certain , Islands off " the'vjwest - coast of
Mexico,' where '\u25a0:'.\u25a0 the- exploitation of
guano-beds ;is 'belng-.considered. V " .
" ..The TLackrae : has dropped out of si ght.
When 'this ; fact I became iknownT yester
day; it leaked out that the United -States
was : taking vigorous measures to: check
the -traffic f ; in i aVms v, and
that; is ; supporting; the" Mexican" revolu^
tipnists.vr Special : envoys : for • thei,Mexi
can government visited Washington're-;
cently and," after explaining facts to the
war. department," asked- for co-operation
in ; breaking ' lip the", ring, r;
- This was agreed , to, and dispatches
were > sent 'to the -customsV officials on
the \u25a0 rPaciflc ./coast : ordering ,- them to
search- alii suspicious 'vessels - clearing
for Mexican -ports.- "Consequently, dur
ing - the ' last \u25a0; 1 0 - days; i the , customs in
spectors; v have :\u25a0 ; had 'to make ; ". a, \u25a0> hasty,
examination .. of 'the outgoing • ships
(bound - for- southern"; ports, • In ' addition
to searching Incoming vessels. '*- -..;: ??- r .
): " In the ; last \u25a0 few months ' thousands of
! rifles hava,beenUaken^ into Mexicojf rbm
the Pacific coast.? This fact has been as
certained';by. the Mexican officials.?? .Thja
arms were < carted i over i the "• mountains
of --Sinaloa .to the ; railroad") running , to
Guadalajara.' [: : There the shipments were
loaded <;as i merchandise? and' freighted
south 'i and then north : into •"Chihuahua;'
Railway employes- on the Mexican roads
are." believed 1 : to" have, facilitated the
shipments ,: of arms.
•:, The i .'revolutionists have -; %een ;. very.;
strong, in r Sinaloa. ; Last ' year '. the only
political {. of ' any."; importance
occurred t\ In -that stated lAt * that 'time
there \u25a0 were rumors ' in X Mexico . City", of
large quantltlesyof: arms*, finding; their
way,; into"* the": mountain- fastnesses ; in
the .north.' The election \for^ governor
caused :- : clashes ; the soldiers
and the "partisans" of; an; anti-Diaz .plat
form.' \u25a0 -An , effort was ."made^. to : ; flnd
where i theTarms • came ;f rom. .but with
out ? success. a ;Ari arsenal; of the " 1 nsvir^
rectos y. was ;vhow'ever.:}>Thls
resulted In : the i< government •: doubling
its i. vigilance. I The Mexican; authorities
fear f that;; the ; insurgents iarej concen
trating arms ih : s6me remote 'spbt v to be
used i against vthe federal forces* at <&
criiciall moment.';.!
Rebels Reported Routed
I". 'DOUGLAS, Ariz., Dec r3o^r 30^— The- first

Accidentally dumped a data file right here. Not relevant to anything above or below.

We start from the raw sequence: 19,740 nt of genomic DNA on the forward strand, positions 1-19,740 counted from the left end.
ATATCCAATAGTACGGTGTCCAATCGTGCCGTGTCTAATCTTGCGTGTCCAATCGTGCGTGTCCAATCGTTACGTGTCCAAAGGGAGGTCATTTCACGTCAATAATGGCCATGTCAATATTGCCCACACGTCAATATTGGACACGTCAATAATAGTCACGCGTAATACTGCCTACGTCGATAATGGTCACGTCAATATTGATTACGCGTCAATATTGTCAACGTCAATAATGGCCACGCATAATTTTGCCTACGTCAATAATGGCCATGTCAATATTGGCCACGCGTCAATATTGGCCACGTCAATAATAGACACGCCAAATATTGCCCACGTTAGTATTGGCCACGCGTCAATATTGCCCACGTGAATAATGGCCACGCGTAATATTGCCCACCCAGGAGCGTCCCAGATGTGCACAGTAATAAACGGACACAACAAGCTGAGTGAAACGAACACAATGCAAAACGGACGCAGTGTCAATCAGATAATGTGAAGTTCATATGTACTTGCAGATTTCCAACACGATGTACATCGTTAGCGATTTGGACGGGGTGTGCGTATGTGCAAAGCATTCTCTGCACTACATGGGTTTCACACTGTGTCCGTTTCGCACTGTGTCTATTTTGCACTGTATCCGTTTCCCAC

battle c.wlthi the Insurgents^and'the ; first
:blood;shed'in:Sonora during the' present
insurrection^ is £ reported ; in a -_message
received?: here S.today ; f rom |; Mo'ctezuma:
Thel/ rebels |numberedrso^fahd;an7equal
prefect : of I Moctezuma,* : clas he'd rat'r a t ' Tam'-j
pich l." ; 20 .miles " southeast "^6f •IMoctezum'aV
The battle.lasted'; thY:" ren£lre;'rnornlng
of December/ 28,^ both \u25a0 forces" firing j from
coyer; ':-".! The prefect, .however, "";.' reports
the f rebels r 'routed, v leaving 1 one r:dead,
four.-wounded-and ten. prisoners.
k Aiutrini?"Wiil;vEhtcrtairi at the.
University;. Club
. .George 7 Pafmly.Day.'v 1 treasurer of
YaleXuniversity,' will arrive In this iclty.
January,. 7* after.- a.l leisurely /trip 'across
the 'continent. J He iwill^ be/the ;-guest
that- evenirigrat' a*, banquets given, in.his
\u25a0K6rioribjrJ,Yale -"alumni ?*at^the^UniverJi
sityiciub:t>The). committee^ of ' arrange^
r mentslt includes ft/James^A^Ballentine;
Knox \ Maddox". and?. Gerald* Rathbone.t .;
J;TAmbhgSther.f:fprmeVi : Yale'l'men;\wh*o f
have 'signified i their intention- to be
present>at fthe^banquet; are: - '( '^ '\u25a0•"?•\u25a0'
V>': H/ •Crocker '..\u25a0> } : Victor! l Metcalfe , ' .
XVTemploton I , Crocker^ Wllllam^Prlngle ~ ;
Shepard'Erts •/-.-. ("-;\u25a0\u25a0 (iordonlßlandlnffrx-;
; Samuel. Knight i.- *• Thomas ! H.< Breeze
[Judge S J. ! i*M.t Allen '';';, DonaldiCameJont - \u25a0'
!W.T ff.'i Jordan* .." ... Congregsman? Elect WU
'W.I Maj-o.NewhaU > ; :- liam Kent' -. "
; Charles jPfge \u25a0,:;.:-;.''•\u25a0".."..- :, ; \i .. \u0084. ,-. • ' \u25a0 ."
: .: Pafrhly 'will deliver a lecture on, Yale
college^ illustra.tedsby/alseries|of | lan^
tern'S slide's Jdescrlptivel of LYale '"and - U s
environs,':-; at £ the ;; Young } Men's 7. Chr i» "£
tian': association^ theleveningTof/Januarr
T/S.This'jlecturexwill^beTfreeUo; the
•public. '*»*,»'„*-', \u25a0 " \u25a0 ,
Street \u25a0bancinglahd )Music to \u25a0 Be
a 'Feature
: The, Mission street^ merchants 1 - asso-
tinleashed^between ff and
,Twenty;-f ourth'< streets.^! Slission y street